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08 2005

Anarchist Consensual Democracy

Ralf Burnicki

translated by Lisa Rosenblatt

Transcription of a video by O. Ressler, recorded in Bielefeld, Germany, 29 min., 2005

We are here in front of the civilian sentry in west Bielefeld. According to my grandfather, who was in the communist resistance movement, the sentry and the square in front of it were used for communist gatherings during the Weimar era and also shortly before Hitler took over power. These communist gatherings then fell victim to violent acts from both the police and the fascists.

I encountered the phenomena of dominance quite early on. One of these encounters was during my apprenticeship as a locksmith. I was confronted with hierarchies within the firm, the behavior of the journeymen, but also the entire atmosphere that went along with such an apprenticeship. I wasn’t really inspired to adapt to this system of dominance. So I had my first confrontation with dominance and power, read books and asked myself if a “just” society were possible. At some point I stumbled across anarchist writings. I founded Edition Blackbox together with Michael Halfbrodt, a Bielefeld writer. It is a libertarian press publishing anarcho-poetry, libertarian and anarchist literature, and political texts.

In the more than 300 pages of Anarchismus und Konsens (2002), I answered the question of the anarchist principle of consensus based on “How?”, “Why?” and “What can it achieve?” Anarchy and consensus is a very broad theme and as a whole does not touch upon the entire spectrum of anarchy. Those anarchists who feel more in line with the classics will only find themselves represented on the margins here. The “Freie ArbeiterInnen Union” (Free Worker’s Union) works with a Soviet system that is presented as an alternative to the current representative system. The anarchists that I refer to in Anarchismus und Konsens are more from the neo-anarchist realm. Among them are: Jan Stehn, Burkhard Keimburg, Charlie Blackfield, and Gunar Seitz. That is the question: How can we imagine an alternative anarchist society that is able to exist without a soviet system, a society that forms at the grassroots, at the grassroots of everyday life, in daily mutual cooperation? The upper social classes are entirely done away with. The issues are, “How we can arrive at decisions free of political authority?” and “How we can survive without an ‘above’?”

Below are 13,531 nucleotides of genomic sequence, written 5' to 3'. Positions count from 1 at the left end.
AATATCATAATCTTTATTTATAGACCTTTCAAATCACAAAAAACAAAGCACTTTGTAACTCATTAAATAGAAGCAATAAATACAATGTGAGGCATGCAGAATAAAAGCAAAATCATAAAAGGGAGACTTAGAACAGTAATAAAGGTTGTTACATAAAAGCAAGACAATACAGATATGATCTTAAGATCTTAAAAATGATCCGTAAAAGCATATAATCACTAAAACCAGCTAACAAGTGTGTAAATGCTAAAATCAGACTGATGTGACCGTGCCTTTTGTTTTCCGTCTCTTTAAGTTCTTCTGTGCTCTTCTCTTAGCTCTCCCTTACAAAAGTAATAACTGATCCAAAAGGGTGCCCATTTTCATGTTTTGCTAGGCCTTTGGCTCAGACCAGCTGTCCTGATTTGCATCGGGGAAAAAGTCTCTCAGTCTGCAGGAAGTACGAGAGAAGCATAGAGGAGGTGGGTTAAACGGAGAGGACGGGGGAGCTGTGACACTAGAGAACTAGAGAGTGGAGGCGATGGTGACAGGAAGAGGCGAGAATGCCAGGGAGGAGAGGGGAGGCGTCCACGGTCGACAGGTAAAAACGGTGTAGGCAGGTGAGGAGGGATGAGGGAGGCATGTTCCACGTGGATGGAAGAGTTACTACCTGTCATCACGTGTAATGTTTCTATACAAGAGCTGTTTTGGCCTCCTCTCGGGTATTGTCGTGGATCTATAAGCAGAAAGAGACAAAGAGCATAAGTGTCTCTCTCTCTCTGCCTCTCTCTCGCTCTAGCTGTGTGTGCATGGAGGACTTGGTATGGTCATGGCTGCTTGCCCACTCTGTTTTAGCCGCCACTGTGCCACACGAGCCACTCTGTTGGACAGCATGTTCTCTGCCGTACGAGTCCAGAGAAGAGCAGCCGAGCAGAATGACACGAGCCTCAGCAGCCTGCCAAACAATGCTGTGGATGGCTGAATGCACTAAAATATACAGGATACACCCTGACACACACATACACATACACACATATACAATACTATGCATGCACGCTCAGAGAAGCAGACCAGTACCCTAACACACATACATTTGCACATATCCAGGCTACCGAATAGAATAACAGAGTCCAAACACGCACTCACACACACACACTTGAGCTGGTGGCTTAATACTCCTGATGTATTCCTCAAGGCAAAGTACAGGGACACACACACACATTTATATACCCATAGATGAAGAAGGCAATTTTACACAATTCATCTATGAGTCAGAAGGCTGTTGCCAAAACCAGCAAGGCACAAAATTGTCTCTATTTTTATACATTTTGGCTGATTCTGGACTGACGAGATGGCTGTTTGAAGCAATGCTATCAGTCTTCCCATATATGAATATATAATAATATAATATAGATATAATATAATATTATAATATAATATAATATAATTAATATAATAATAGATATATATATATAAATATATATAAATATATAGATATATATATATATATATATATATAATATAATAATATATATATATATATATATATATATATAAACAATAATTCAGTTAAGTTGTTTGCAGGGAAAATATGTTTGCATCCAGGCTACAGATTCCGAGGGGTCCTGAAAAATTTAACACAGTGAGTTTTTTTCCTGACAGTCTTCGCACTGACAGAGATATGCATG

The term anarchy comes from the Greek, from an-archia, which means “without dominance.” Anarchy is about a society without a ruling authority, a society that is not hierarchically arranged in the sense of upper and lower classes. And this is precisely what makes people uneasy; many people can’t imagine a life or a society without an “above,” without a government. The use of the term anarchy has always been plagued by misunderstandings. These misunderstandings are often based on a lack of knowledge about the anarchist movement, which has had various phases. Included in these was also an attempt to combat governments directly with violence in the nineteenth century. A prejudice stemming from this time, that anarchists are prone to violence, definitely still exists. That does not at all apply to neo-anarchy. The neo-anarchy that has developed in Germany since 1968 is mainly non-violent. Also in anarcho-syndicalist contexts and in non-violent contexts, the motto is that the goal of revolution, namely, freedom and equality, should be reflected in the means for achieving revolution. Accordingly, these means cannot rest on violence because violence is not a goal of an anarchist society.

Furthermore, anarchy is so difficult for people to understand because many people can’t imagine life without control, the organs of the state, control from above. They haven’t learned to develop self-administered, organizational structures; they haven’t learned to realize dominance-free decision-making, beginning with their private affairs. Therefore, a certain blind spot exists in today’s so-called democracy: people are taught about human rights, Paragraph 1 of the (German) constitution, “The dignity of man is inviolable,” espouses concepts that approximate or correspond to democracy. Yet the everyday application of what is required of democratic systems, namely, the population’s actual self-determination, self-administration, and self-organization, is neglected.